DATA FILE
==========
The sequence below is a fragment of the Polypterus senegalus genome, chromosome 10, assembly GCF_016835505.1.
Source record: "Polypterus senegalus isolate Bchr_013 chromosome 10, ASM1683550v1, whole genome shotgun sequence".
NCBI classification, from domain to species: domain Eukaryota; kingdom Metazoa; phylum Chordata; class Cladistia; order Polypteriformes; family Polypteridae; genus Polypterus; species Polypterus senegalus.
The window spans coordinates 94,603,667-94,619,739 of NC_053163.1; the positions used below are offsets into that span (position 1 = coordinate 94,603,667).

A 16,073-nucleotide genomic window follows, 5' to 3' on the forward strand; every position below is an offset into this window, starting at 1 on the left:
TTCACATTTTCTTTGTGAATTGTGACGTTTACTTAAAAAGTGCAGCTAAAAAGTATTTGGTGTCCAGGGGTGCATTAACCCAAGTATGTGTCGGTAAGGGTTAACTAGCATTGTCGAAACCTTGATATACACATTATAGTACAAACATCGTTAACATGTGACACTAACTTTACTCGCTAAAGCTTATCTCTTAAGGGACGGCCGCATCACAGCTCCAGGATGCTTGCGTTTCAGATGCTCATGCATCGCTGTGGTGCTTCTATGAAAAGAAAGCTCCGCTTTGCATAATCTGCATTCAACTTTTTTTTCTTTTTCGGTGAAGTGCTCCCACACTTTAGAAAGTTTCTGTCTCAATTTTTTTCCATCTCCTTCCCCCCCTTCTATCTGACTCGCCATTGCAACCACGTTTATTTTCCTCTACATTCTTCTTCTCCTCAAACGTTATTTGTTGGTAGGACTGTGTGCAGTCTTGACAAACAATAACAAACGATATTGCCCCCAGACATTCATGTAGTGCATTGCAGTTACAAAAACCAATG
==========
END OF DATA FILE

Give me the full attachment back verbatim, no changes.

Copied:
The sequence below is a fragment of the Polypterus senegalus genome, chromosome 10, assembly GCF_016835505.1.
Source record: "Polypterus senegalus isolate Bchr_013 chromosome 10, ASM1683550v1, whole genome shotgun sequence".
NCBI classification, from domain to species: domain Eukaryota; kingdom Metazoa; phylum Chordata; class Cladistia; order Polypteriformes; family Polypteridae; genus Polypterus; species Polypterus senegalus.
The window spans coordinates 94,603,667-94,619,739 of NC_053163.1; the positions used below are offsets into that span (position 1 = coordinate 94,603,667).

A 16,073-nucleotide genomic window follows, 5' to 3' on the forward strand; every position below is an offset into this window, starting at 1 on the left:
TTCACATTTTCTTTGTGAATTGTGACGTTTACTTAAAAAGTGCAGCTAAAAAGTATTTGGTGTCCAGGGGTGCATTAACCCAAGTATGTGTCGGTAAGGGTTAACTAGCATTGTCGAAACCTTGATATACACATTATAGTACAAACATCGTTAACATGTGACACTAACTTTACTCGCTAAAGCTTATCTCTTAAGGGACGGCCGCATCACAGCTCCAGGATGCTTGCGTTTCAGATGCTCATGCATCGCTGTGGTGCTTCTATGAAAAGAAAGCTCCGCTTTGCATAATCTGCATTCAACTTTTTTTTCTTTTTCGGTGAAGTGCTCCCACACTTTAGAAAGTTTCTGTCTCAATTTTTTTCCATCTCCTTCCCCCCCTTCTATCTGACTCGCCATTGCAACCACGTTTATTTTCCTCTACATTCTTCTTCTCCTCAAACGTTATTTGTTGGTAGGACTGTGTGCAGTCTTGACAAACAATAACAAACGATATTGCCCCCAGACATTCATGTAGTGCATTGCAGTTACAAAAACCAATG